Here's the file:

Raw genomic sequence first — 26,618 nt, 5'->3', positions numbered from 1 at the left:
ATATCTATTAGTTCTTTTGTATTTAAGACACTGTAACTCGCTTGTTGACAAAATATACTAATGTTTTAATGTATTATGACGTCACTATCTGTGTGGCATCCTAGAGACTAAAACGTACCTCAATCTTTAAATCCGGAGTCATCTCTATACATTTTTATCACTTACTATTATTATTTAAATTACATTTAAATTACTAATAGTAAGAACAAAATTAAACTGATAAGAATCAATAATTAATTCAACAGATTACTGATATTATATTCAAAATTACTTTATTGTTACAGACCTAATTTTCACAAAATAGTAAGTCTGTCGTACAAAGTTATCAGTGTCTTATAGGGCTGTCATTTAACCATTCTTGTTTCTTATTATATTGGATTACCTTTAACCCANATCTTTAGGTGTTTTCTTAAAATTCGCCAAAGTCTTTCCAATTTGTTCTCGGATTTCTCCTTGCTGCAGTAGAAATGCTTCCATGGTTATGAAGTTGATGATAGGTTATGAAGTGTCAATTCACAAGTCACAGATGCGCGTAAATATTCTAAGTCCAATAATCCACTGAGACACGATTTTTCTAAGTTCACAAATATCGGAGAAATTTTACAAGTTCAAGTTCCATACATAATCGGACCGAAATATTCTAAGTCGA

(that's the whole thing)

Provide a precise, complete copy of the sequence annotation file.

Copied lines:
Raw genomic sequence first — 26,618 nt, 5'->3', positions numbered from 1 at the left:
ATATCTATTAGTTCTTTTGTATTTAAGACACTGTAACTCGCTTGTTGACAAAATATACTAATGTTTTAATGTATTATGACGTCACTATCTGTGTGGCATCCTAGAGACTAAAACGTACCTCAATCTTTAAATCCGGAGTCATCTCTATACATTTTTATCACTTACTATTATTATTTAAATTACATTTAAATTACTAATAGTAAGAACAAAATTAAACTGATAAGAATCAATAATTAATTCAACAGATTACTGATATTATATTCAAAATTACTTTATTGTTACAGACCTAATTTTCACAAAATAGTAAGTCTGTCGTACAAAGTTATCAGTGTCTTATAGGGCTGTCATTTAACCATTCTTGTTTCTTATTATATTGGATTACCTTTAACCCANATCTTTAGGTGTTTTCTTAAAATTCGCCAAAGTCTTTCCAATTTGTTCTCGGATTTCTCCTTGCTGCAGTAGAAATGCTTCCATGGTTATGAAGTTGATGATAGGTTATGAAGTGTCAATTCACAAGTCACAGATGCGCGTAAATATTCTAAGTCCAATAATCCACTGAGACACGATTTTTCTAAGTTCACAAATATCGGAGAAATTTTACAAGTTCAAGTTCCATACATAATCGGACCGAAATATTCTAAGTCGA